By Peter Maddern

In this morning’s Sunday Mail, columnist Peter Goers quips that the Fringe has become ruled by the ‘Garden of Melbourne Entrepreneurs’ providing entertainment for ‘the Great Unwashed’ comprised of ‘comedy and tits’n’’teeth.’

One probably does not need to be as keen an observer as Goers to have picked up on these trends but an analysis of the Fringe program from 2011 to this year bears out his barbs, raising questions of where to now for the Fringe.

After three or more years of very rapid growth, this year Fringe registrations were slightly down on last year’s peak. Over the past two years, ticketed fringe productions (Productions) have increased by around 30% while total ticketed shows (Shows) are up over 50%. But by genre, the biggest increase in Productions and Shows is unquestionably Comedy, with Show numbers up a huge 75%, accounting for over 60% of the entire growth in the Fringe over that time. Comedy now accounts for just over 50% of all Shows.

And Goers is also right to suggest that interstate artists are the ones providing the extra content. Comedy Productions emanating from interstate have nearly doubled in two years, providing all the growth in that genre relative to local and overseas Productions, whose numbers have stalled.

Indeed the role of South Australian artists in the Fringe is one that must be starting to get people concerned. For it would appear the ability of our local performers to contribute to the Fringe has basically maxed out across the board with only Cabaret Productions showing any increase over the past two years. Our share of all Productions has dropped from 48% to 44% and while an analysis of the number of Shows has not been done, anecdotally these must now be well down.

While Comedy has grown massively, as noted other genres are starting to show the signs of stress. Visual Arts shows have declined markedly (over 30%) since the 2011 Fringe and now Theatre is starting to exhibit signs of decline. Over the past two years, the number of Theatre Productions has increased by just 10% and its percentage of all Shows has decreased by about 15% to 17%. Further the number of local productions is now in decline.

While theatre artists are endeavouring to increase returns through longer seasons (up from 7.3 to 8.9 Shows per Production), they are doing so unable to get audiences to pay more for the pleasure, with Theatre ticket prices effectively stagnant over this time. In contrast, such issues are not there for the comedians who have enjoyed a massive 20% increase in their average ticket price over the same period.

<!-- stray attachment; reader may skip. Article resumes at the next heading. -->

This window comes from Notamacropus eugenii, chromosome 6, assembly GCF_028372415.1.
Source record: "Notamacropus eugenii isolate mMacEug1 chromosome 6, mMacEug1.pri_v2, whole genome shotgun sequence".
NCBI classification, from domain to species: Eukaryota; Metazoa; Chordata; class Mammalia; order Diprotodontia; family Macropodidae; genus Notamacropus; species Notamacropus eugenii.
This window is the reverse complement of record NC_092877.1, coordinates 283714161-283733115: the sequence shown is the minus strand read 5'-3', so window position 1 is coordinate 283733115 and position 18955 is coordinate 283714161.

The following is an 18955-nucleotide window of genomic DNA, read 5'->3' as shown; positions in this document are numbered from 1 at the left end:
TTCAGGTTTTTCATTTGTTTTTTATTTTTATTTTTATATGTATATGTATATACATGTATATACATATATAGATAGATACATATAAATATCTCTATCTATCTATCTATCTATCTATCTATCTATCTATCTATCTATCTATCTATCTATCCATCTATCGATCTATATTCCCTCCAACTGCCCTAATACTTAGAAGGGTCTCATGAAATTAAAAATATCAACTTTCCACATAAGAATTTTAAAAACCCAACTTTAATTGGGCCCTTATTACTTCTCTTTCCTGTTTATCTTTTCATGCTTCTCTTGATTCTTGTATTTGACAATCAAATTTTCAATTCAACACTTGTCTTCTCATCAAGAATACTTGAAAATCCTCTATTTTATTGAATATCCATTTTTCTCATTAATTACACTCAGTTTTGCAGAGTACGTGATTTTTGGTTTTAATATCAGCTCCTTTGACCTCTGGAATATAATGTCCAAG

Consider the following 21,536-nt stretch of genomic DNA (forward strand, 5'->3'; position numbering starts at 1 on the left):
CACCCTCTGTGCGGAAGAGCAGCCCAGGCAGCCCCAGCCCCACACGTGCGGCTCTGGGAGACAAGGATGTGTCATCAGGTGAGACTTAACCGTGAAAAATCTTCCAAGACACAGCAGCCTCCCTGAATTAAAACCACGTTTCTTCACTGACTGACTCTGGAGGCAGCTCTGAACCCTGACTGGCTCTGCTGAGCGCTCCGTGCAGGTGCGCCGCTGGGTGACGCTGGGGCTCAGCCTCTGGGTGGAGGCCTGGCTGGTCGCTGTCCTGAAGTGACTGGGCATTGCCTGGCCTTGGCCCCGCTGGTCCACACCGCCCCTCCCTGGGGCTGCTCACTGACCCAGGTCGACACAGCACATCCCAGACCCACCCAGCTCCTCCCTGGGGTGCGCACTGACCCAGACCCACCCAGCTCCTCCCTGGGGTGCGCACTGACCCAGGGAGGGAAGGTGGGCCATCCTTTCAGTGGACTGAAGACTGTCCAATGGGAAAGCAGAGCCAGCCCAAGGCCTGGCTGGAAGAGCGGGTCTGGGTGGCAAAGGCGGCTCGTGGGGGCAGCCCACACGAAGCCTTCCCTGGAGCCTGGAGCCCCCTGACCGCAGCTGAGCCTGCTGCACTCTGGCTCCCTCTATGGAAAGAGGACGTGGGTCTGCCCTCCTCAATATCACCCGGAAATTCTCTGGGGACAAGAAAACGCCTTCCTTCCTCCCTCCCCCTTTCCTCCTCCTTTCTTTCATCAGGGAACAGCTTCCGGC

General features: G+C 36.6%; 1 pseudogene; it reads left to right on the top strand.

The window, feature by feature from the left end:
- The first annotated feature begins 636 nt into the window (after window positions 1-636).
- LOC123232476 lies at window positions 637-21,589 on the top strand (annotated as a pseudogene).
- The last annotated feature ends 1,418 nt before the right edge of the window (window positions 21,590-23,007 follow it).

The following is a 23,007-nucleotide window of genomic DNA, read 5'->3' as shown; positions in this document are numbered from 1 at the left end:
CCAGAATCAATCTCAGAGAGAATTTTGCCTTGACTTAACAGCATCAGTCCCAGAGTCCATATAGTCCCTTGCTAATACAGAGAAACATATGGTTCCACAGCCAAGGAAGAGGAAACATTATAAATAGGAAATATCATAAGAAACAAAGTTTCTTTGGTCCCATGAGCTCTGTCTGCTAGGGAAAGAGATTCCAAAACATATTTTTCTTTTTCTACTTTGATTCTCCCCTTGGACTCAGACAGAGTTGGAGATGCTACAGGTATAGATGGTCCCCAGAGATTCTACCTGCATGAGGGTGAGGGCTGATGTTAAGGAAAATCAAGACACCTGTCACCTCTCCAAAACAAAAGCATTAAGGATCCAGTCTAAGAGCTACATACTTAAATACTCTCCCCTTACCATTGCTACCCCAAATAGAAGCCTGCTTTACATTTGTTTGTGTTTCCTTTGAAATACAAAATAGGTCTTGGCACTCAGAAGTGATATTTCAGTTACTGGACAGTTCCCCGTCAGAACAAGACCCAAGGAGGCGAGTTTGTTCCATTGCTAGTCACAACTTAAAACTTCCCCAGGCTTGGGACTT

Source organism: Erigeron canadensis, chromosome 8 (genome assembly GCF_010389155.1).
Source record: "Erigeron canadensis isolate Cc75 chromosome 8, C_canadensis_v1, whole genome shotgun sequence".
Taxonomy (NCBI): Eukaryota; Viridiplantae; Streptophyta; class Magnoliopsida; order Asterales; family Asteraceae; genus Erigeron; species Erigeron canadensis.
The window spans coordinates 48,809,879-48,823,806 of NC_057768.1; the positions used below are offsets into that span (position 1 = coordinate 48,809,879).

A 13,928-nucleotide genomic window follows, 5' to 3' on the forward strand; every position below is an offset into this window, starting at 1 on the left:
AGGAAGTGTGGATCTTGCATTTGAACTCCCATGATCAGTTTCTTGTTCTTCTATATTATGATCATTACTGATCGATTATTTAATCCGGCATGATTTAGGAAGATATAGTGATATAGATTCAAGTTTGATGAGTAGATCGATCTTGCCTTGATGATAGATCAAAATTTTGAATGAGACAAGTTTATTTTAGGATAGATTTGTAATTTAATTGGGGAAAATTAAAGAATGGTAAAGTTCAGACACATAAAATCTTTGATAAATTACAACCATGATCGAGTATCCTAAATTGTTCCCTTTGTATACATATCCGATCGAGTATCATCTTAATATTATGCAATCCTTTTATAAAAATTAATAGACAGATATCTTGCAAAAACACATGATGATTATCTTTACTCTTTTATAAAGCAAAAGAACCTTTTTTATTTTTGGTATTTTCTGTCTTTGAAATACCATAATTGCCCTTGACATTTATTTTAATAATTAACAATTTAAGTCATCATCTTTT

While the growth of the Fringe is much trumpeted by the Fringe Office, the strains and consequences of that growth have been less well spoken about. While the Fringe listings grew by 50% between 2010 and 2012, (declared) ticket sales only increased by 20%. Notionally that meant average Show attendances dropped by 20% across those two years. But when one witnesses the hundreds filing into some very ordinary Comedy events at the Garden, one can only guess at how inequitably this average show size is now affecting other venues and performers.

The market is a great thing and we can do nothing to arrest the reality of the survival of the fittest, but with Visual Arts now in decline and the contribution to the Fringe of local and overseas artists along with Theatre effectively maxed out, one wonders what direction the Fringe will now go in. No doubt, as Goers observes, there is a dash to the lowest common denominator of ordinary one man stand-up comedians and that means the Fringe is an increasing distance from its original core and objective.

While all credit must be given to the people who run The Garden, given the rip roaring success of The Barrio, perhaps the time has come for the Festival of Arts to start up its own curated ‘Excess Fest’ to help give better, edgier artists the chance to keep their heads above water at this time of year. Otherwise, this once annual time in the sun for local performers may become like much of the other 11 months of the year. Or, perhaps they will simply see it best to go with the flow and become an interstate artist who comes here as well.

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